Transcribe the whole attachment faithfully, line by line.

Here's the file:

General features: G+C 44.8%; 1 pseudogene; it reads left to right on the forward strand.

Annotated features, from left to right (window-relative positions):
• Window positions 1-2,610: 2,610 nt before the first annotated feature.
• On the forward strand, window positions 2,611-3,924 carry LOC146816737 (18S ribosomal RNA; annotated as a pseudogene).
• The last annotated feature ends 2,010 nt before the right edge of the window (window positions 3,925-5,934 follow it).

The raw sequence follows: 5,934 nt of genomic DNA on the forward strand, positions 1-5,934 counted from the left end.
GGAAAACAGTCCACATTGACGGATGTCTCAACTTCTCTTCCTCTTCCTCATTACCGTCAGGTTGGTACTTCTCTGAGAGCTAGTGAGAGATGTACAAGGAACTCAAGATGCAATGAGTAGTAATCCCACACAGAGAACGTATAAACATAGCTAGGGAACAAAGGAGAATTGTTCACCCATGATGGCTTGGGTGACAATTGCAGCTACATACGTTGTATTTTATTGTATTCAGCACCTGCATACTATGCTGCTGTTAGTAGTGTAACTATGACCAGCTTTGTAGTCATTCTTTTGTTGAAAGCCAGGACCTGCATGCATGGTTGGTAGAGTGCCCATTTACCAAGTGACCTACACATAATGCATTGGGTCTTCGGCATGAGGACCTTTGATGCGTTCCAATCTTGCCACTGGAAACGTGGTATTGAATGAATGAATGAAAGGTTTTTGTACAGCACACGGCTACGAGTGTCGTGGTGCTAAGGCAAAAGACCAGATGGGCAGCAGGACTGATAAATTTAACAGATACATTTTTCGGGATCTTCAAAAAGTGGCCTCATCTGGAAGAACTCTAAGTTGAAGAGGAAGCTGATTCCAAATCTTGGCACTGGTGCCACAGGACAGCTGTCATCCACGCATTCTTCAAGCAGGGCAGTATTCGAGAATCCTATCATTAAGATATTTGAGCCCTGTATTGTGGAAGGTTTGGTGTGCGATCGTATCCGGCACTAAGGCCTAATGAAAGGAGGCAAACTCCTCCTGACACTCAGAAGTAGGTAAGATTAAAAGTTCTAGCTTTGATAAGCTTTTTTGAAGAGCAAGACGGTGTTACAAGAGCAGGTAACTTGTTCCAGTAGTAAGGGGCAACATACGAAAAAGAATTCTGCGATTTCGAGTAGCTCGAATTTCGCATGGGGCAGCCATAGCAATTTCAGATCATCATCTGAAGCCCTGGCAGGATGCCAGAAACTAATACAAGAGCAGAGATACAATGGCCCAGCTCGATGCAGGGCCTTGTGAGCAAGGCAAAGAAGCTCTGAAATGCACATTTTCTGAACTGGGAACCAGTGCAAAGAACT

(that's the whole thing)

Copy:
General features: G+C 44.8%; 1 pseudogene; it reads left to right on the forward strand.

Annotated features, from left to right (window-relative positions):
• Window positions 1-2,610: 2,610 nt before the first annotated feature.
• On the forward strand, window positions 2,611-3,924 carry LOC146816737 (18S ribosomal RNA; annotated as a pseudogene).
• The last annotated feature ends 2,010 nt before the right edge of the window (window positions 3,925-5,934 follow it).

The raw sequence follows: 5,934 nt of genomic DNA on the forward strand, positions 1-5,934 counted from the left end.
GGAAAACAGTCCACATTGACGGATGTCTCAACTTCTCTTCCTCTTCCTCATTACCGTCAGGTTGGTACTTCTCTGAGAGCTAGTGAGAGATGTACAAGGAACTCAAGATGCAATGAGTAGTAATCCCACACAGAGAACGTATAAACATAGCTAGGGAACAAAGGAGAATTGTTCACCCATGATGGCTTGGGTGACAATTGCAGCTACATACGTTGTATTTTATTGTATTCAGCACCTGCATACTATGCTGCTGTTAGTAGTGTAACTATGACCAGCTTTGTAGTCATTCTTTTGTTGAAAGCCAGGACCTGCATGCATGGTTGGTAGAGTGCCCATTTACCAAGTGACCTACACATAATGCATTGGGTCTTCGGCATGAGGACCTTTGATGCGTTCCAATCTTGCCACTGGAAACGTGGTATTGAATGAATGAATGAAAGGTTTTTGTACAGCACACGGCTACGAGTGTCGTGGTGCTAAGGCAAAAGACCAGATGGGCAGCAGGACTGATAAATTTAACAGATACATTTTTCGGGATCTTCAAAAAGTGGCCTCATCTGGAAGAACTCTAAGTTGAAGAGGAAGCTGATTCCAAATCTTGGCACTGGTGCCACAGGACAGCTGTCATCCACGCATTCTTCAAGCAGGGCAGTATTCGAGAATCCTATCATTAAGATATTTGAGCCCTGTATTGTGGAAGGTTTGGTGTGCGATCGTATCCGGCACTAAGGCCTAATGAAAGGAGGCAAACTCCTCCTGACACTCAGAAGTAGGTAAGATTAAAAGTTCTAGCTTTGATAAGCTTTTTTGAAGAGCAAGACGGTGTTACAAGAGCAGGTAACTTGTTCCAGTAGTAAGGGGCAACATACGAAAAAGAATTCTGCGATTTCGAGTAGCTCGAATTTCGCATGGGGCAGCCATAGCAATTTCAGATCATCATCTGAAGCCCTGGCAGGATGCCAGAAACTAATACAAGAGCAGAGATACAATGGCCCAGCTCGATGCAGGGCCTTGTGAGCAAGGCAAAGAAGCTCTGAAATGCACATTTTCTGAACTGGGAACCAGTGCAAAGAACT